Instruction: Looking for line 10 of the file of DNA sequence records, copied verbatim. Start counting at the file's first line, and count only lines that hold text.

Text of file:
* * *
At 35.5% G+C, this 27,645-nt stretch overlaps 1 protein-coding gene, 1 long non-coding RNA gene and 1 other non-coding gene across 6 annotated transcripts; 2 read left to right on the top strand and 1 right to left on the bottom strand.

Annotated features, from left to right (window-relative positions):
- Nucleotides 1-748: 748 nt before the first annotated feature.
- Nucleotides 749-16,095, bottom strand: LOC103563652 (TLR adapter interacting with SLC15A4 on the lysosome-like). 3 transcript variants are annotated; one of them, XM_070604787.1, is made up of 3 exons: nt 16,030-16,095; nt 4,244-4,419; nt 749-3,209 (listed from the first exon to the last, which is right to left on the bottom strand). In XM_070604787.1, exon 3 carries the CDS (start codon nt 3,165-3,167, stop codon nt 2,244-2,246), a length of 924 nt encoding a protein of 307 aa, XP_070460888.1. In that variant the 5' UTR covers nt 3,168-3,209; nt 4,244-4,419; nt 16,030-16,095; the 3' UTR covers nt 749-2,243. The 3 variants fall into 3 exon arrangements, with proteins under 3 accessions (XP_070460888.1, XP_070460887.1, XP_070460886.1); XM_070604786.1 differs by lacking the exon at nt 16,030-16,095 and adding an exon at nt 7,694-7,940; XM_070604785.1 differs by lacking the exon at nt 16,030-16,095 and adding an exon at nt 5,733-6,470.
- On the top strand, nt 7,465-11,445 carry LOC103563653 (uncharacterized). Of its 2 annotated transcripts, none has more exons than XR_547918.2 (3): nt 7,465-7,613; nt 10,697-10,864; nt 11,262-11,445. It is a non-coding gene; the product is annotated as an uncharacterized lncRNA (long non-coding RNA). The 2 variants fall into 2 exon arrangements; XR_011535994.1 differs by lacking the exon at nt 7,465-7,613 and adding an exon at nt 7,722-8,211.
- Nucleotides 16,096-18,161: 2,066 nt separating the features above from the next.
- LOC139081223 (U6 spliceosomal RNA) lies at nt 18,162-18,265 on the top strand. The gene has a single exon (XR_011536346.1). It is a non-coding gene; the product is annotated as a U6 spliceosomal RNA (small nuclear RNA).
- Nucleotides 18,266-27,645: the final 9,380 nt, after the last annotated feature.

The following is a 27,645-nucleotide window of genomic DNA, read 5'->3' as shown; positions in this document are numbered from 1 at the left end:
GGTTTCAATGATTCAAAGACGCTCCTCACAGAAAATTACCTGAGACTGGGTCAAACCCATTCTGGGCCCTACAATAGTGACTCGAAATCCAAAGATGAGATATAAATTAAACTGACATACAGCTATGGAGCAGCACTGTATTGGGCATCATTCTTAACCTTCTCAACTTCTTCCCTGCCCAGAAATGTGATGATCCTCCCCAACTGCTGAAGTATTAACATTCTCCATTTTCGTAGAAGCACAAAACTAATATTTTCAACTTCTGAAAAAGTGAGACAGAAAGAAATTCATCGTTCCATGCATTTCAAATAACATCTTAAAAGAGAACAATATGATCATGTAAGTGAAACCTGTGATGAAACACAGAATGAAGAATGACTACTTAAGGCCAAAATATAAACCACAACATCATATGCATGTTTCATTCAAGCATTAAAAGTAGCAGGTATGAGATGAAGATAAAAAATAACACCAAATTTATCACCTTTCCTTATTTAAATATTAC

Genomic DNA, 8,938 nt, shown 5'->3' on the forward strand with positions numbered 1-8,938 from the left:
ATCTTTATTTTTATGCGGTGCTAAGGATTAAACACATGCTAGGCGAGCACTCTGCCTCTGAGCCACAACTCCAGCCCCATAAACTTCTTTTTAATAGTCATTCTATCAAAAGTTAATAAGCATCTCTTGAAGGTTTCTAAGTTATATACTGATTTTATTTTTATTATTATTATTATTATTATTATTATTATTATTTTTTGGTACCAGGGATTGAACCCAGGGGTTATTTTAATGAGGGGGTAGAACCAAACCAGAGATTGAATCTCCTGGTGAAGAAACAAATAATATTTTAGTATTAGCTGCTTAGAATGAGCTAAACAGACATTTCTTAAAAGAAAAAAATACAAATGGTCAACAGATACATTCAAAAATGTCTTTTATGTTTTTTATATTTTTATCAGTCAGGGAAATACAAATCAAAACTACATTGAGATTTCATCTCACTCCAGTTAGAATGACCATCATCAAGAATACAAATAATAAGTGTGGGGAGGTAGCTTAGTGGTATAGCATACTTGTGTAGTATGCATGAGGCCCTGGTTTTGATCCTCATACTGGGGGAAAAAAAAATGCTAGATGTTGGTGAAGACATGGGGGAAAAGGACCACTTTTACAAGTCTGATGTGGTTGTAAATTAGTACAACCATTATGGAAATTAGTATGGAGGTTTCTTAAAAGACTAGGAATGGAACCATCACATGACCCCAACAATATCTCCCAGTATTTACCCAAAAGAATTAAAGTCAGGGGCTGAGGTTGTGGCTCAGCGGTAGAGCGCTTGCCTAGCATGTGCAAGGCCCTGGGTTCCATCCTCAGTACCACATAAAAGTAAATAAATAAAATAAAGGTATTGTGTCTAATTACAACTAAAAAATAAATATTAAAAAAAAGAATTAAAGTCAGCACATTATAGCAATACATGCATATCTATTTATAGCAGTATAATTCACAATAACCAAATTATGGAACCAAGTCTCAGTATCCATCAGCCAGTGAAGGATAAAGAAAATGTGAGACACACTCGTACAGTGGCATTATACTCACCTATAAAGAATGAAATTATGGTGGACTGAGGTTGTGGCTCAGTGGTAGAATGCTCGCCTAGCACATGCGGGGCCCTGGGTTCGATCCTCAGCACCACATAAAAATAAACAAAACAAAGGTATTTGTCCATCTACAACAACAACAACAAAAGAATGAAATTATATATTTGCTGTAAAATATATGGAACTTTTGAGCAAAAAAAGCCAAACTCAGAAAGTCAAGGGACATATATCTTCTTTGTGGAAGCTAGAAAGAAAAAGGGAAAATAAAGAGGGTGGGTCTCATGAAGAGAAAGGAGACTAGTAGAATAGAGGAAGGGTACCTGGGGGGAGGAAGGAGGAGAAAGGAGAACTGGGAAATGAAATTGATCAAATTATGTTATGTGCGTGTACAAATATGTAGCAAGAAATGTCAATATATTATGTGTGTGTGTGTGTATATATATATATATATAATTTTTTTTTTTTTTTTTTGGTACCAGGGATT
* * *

GGTTTCAATGATTCAAAGACGCTCCTCACAGAAAATTACCTGAGACTGGGTCAAACCCATTCTGGGCCCTACAATAGTGACTCGAAATCCAAAGATGAGATATAAATTAAACTGACATACAGCTATGGAGCAGCACTGTATTGGGCATCATTCTTAACCTTCTCAACTTCTTCCCTGCCCAGAAATGTGATGATCCTCCCCAACTGCTGAAGTATTAACATTCTCCATTTTCGTAGAAGCACAAAACTAATATTTTCAACTTCTGAAAAAGTGAGACAGAAAGAAATTCATCGTTCCATGCATTTCAAATAACATCTTAAAAGAGAACAATATGATCATGTAAGTGAAACCTGTGATGAAACACAGAATGAAGAATGACTACTTAAGGCCAAAATATAAACCACAACATCATATGCATGTTTCATTCAAGCATTAAAAGTAGCAGGTATGAGATGAAGATAAAAAATAACACCAAATTTATCACCTTTCCTTATTTAAATATTAC